A photo Kim Newton took during the South Korean democracy movement in 1987 still resonates in that country — so much that the University of Arizona School of Journalism faculty member was invited to return to South Korea to be a presenter and participate in a documentary for the movement's 30th anniversary.
After he was contacted by Munhwa Broadcasting Corp., or MBC, the second-largest broadcast company in South Korea, Newton left for South Korea in early March. He was a freelance photojournalist based in Tokyo and Seoul from 1982 to 1990 for U.S. News & World Report, The New York Times, Forbes, Business Week, People, Time, Le Fiagaro and others. He went on to become a Reuters picture editor for Europe, Africa and the Middle East, based in London from 1992 to 1998, and senior photo editor for Knight Ridder/Tribune in Washington, D.C., from 1998 to 2002.
Newton, now an associate professor of practice in journalism, said the MBC producers were able to locate him through one of his U.S. News & World Report photos. In it, South Korean students hold a photograph of Lee Han-yeol, a student who was killed during the South Korean democracy movement in 1987. The movement led to the fall of the government and South Korea's first free democratic elections.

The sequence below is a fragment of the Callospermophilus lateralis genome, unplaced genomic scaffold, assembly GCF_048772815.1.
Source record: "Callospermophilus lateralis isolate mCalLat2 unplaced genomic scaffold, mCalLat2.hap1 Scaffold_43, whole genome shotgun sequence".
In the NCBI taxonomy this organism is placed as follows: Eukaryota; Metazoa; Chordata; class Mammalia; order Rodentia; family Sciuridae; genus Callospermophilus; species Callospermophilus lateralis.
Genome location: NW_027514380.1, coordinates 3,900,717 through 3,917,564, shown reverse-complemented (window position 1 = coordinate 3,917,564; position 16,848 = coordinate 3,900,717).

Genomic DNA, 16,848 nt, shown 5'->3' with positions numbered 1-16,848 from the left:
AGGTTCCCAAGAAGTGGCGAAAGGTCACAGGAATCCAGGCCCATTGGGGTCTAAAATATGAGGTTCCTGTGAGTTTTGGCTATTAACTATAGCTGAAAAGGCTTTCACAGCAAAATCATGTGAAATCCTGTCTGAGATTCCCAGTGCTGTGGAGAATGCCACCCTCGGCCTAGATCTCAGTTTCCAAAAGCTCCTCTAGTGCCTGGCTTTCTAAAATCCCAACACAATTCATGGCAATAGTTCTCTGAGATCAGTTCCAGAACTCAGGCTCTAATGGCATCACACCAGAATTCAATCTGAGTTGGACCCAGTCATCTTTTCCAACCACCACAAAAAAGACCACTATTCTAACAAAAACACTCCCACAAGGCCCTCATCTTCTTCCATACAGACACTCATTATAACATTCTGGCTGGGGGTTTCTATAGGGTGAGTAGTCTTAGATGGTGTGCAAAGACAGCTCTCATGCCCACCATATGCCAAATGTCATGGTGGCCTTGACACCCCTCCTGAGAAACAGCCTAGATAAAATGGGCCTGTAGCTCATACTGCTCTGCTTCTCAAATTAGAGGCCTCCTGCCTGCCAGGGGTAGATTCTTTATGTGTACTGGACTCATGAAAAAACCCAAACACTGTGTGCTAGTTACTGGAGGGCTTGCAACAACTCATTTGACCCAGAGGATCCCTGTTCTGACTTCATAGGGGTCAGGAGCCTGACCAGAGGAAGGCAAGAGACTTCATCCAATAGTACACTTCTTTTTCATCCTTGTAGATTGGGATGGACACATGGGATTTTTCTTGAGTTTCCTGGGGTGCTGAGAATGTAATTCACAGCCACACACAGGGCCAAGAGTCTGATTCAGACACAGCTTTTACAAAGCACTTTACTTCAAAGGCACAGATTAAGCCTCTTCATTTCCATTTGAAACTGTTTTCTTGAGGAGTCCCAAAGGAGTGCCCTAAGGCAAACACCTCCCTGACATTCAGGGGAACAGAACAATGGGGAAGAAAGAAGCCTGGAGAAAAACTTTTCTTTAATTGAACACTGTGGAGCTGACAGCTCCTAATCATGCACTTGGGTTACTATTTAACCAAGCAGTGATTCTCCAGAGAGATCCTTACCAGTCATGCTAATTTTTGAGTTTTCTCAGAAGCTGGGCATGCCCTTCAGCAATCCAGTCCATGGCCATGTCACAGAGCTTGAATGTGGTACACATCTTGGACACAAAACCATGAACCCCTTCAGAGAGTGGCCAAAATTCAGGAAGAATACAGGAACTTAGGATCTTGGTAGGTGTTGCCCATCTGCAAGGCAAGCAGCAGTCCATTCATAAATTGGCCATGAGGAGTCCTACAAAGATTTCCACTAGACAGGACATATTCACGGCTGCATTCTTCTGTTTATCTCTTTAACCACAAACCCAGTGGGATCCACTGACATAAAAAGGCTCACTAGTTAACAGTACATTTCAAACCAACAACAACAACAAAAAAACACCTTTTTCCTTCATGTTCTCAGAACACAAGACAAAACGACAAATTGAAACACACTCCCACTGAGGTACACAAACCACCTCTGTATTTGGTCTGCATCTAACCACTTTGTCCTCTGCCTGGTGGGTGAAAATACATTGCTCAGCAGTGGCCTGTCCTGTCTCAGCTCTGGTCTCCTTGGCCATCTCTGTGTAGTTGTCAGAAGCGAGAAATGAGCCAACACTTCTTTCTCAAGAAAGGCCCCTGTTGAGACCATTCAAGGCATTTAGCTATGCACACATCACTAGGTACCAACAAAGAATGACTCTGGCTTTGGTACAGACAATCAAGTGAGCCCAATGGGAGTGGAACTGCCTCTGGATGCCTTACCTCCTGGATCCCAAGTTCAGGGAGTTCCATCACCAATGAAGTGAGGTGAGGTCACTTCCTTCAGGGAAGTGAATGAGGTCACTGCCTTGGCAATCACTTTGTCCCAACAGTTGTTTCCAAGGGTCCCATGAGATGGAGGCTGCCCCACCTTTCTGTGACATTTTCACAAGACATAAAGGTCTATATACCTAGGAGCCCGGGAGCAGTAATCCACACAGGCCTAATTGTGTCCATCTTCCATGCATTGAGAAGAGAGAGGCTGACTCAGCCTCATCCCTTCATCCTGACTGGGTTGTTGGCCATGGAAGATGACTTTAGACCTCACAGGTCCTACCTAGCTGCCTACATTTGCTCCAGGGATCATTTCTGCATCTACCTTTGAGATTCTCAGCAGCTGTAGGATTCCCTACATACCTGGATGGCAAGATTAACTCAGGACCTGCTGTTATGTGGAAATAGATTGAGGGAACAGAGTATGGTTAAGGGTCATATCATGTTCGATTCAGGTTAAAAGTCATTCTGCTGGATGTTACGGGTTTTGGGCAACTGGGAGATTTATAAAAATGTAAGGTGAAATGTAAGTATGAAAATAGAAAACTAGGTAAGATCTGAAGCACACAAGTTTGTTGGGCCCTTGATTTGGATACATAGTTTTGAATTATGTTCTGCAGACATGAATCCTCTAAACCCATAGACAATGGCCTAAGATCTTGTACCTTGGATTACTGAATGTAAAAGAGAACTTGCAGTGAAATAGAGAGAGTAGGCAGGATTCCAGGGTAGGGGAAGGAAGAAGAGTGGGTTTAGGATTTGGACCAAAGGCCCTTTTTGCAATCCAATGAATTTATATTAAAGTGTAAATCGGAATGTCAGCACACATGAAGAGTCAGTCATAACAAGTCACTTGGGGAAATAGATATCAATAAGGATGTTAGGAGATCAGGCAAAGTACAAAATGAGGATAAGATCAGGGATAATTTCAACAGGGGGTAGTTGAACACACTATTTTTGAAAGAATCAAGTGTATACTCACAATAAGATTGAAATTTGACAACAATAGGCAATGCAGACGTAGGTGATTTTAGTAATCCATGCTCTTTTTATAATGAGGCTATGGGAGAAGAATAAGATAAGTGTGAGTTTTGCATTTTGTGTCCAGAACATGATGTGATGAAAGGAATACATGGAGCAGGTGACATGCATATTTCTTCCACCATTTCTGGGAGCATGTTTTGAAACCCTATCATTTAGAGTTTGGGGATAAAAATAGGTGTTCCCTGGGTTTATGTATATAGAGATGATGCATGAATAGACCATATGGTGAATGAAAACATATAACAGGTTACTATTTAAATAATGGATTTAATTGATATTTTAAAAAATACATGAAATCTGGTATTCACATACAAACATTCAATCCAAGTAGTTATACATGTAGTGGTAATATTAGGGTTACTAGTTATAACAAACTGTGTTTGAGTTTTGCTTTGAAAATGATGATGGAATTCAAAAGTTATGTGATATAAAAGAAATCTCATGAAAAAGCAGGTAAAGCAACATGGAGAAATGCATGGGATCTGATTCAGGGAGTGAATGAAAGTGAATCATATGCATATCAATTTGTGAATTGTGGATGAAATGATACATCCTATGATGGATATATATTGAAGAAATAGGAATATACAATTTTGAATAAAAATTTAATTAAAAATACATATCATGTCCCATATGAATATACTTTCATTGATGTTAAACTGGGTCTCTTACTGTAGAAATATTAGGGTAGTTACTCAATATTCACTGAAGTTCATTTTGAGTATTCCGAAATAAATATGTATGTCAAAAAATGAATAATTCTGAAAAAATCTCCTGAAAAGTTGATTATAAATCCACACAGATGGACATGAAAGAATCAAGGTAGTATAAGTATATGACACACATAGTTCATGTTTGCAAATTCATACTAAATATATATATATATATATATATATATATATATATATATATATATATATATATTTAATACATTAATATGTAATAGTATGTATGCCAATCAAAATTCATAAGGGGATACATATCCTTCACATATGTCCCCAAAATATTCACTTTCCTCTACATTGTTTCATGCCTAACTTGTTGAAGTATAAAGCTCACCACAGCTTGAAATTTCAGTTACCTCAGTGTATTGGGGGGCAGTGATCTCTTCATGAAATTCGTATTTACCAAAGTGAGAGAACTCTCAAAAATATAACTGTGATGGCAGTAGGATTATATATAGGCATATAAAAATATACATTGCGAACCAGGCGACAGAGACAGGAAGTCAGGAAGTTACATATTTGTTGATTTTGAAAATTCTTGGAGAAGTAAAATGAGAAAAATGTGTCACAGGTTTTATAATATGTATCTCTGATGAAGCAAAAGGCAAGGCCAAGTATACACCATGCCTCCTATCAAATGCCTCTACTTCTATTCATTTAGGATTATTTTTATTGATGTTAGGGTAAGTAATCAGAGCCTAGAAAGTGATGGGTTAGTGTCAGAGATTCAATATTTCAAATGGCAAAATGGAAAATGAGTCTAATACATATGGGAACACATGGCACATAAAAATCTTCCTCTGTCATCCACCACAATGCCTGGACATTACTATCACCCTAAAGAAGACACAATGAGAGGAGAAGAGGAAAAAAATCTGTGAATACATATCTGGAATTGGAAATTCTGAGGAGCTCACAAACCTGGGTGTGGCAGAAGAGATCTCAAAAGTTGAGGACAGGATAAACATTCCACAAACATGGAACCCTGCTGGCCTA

MBC producers are now documenting Newton's return to Seoul. It is his first time visiting since leaving in 1988. Newton said he would be "discussing my views and impressions as a foreign photojournalist during the 1987 student uprising and my impressions as they relate to today's democratic situation and impeachment of their current president."
Hundreds of thousands of South Koreans held protests in Seoul over the impeachment of President Park Geun-hye on corruption charges. On March 10, Park was removed from office after South Korea's Constitutional Court upheld a decision to impeach her. A presidential election has been scheduled for May 9.
While in South Korea, Newton was to accompany MBC producers to sites he photographed in Seoul in 1987, including many of the universities where students protested during the uprising, including Yonsei University, Seoul University and Ewa Woman's University.
In addition to Newton, the three-hour documentary plans to focus also on a riot policeman from 1987 and a student leader. The producers, Newton said, also plan to travel to Tucson to film him and use his photos from 1987 and his return trip to South Korea.
Story written by Mike Chesnick, UA School of Journalism, March 27, 2017
Original story here